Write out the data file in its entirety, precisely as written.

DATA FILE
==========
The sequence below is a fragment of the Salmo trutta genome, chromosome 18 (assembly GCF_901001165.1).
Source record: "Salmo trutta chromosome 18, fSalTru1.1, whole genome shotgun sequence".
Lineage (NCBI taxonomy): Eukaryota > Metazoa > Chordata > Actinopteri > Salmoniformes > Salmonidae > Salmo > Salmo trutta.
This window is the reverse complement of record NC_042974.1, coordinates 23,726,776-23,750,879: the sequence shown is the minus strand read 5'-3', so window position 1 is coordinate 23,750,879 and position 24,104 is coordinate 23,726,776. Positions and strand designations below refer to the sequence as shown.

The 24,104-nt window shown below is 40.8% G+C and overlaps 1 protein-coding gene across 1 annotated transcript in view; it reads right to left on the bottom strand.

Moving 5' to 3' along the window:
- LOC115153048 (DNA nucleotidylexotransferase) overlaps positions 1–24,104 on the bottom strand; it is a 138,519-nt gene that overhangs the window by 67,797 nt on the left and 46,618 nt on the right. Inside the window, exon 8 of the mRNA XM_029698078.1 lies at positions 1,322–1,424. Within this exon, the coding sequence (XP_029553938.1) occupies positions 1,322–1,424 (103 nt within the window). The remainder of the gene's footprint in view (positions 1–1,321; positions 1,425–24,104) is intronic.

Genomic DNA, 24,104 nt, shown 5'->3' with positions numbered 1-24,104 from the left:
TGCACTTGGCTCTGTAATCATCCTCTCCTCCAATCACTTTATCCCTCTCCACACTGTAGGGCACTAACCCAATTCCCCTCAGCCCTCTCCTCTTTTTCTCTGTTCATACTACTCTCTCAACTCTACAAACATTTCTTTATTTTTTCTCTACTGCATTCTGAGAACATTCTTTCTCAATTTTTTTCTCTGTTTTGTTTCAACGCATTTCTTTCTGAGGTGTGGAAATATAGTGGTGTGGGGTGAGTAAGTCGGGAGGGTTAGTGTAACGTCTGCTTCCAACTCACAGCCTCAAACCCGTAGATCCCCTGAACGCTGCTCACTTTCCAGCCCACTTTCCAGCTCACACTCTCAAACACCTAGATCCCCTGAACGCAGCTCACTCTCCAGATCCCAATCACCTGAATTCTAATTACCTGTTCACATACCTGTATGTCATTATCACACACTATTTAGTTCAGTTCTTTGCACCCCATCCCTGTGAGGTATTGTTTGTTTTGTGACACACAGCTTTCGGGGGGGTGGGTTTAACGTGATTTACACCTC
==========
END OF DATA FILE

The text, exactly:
The sequence below is a fragment of the Salmo trutta genome, chromosome 18 (assembly GCF_901001165.1).
Source record: "Salmo trutta chromosome 18, fSalTru1.1, whole genome shotgun sequence".
Lineage (NCBI taxonomy): Eukaryota > Metazoa > Chordata > Actinopteri > Salmoniformes > Salmonidae > Salmo > Salmo trutta.
This window is the reverse complement of record NC_042974.1, coordinates 23,726,776-23,750,879: the sequence shown is the minus strand read 5'-3', so window position 1 is coordinate 23,750,879 and position 24,104 is coordinate 23,726,776. Positions and strand designations below refer to the sequence as shown.

The 24,104-nt window shown below is 40.8% G+C and overlaps 1 protein-coding gene across 1 annotated transcript in view; it reads right to left on the bottom strand.

Moving 5' to 3' along the window:
- LOC115153048 (DNA nucleotidylexotransferase) overlaps positions 1–24,104 on the bottom strand; it is a 138,519-nt gene that overhangs the window by 67,797 nt on the left and 46,618 nt on the right. Inside the window, exon 8 of the mRNA XM_029698078.1 lies at positions 1,322–1,424. Within this exon, the coding sequence (XP_029553938.1) occupies positions 1,322–1,424 (103 nt within the window). The remainder of the gene's footprint in view (positions 1–1,321; positions 1,425–24,104) is intronic.

Genomic DNA, 24,104 nt, shown 5'->3' with positions numbered 1-24,104 from the left:
TGCACTTGGCTCTGTAATCATCCTCTCCTCCAATCACTTTATCCCTCTCCACACTGTAGGGCACTAACCCAATTCCCCTCAGCCCTCTCCTCTTTTTCTCTGTTCATACTACTCTCTCAACTCTACAAACATTTCTTTATTTTTTCTCTACTGCATTCTGAGAACATTCTTTCTCAATTTTTTTCTCTGTTTTGTTTCAACGCATTTCTTTCTGAGGTGTGGAAATATAGTGGTGTGGGGTGAGTAAGTCGGGAGGGTTAGTGTAACGTCTGCTTCCAACTCACAGCCTCAAACCCGTAGATCCCCTGAACGCTGCTCACTTTCCAGCCCACTTTCCAGCTCACACTCTCAAACACCTAGATCCCCTGAACGCAGCTCACTCTCCAGATCCCAATCACCTGAATTCTAATTACCTGTTCACATACCTGTATGTCATTATCACACACTATTTAGTTCAGTTCTTTGCACCCCATCCCTGTGAGGTATTGTTTGTTTTGTGACACACAGCTTTCGGGGGGGTGGGTTTAACGTGATTTACACCTC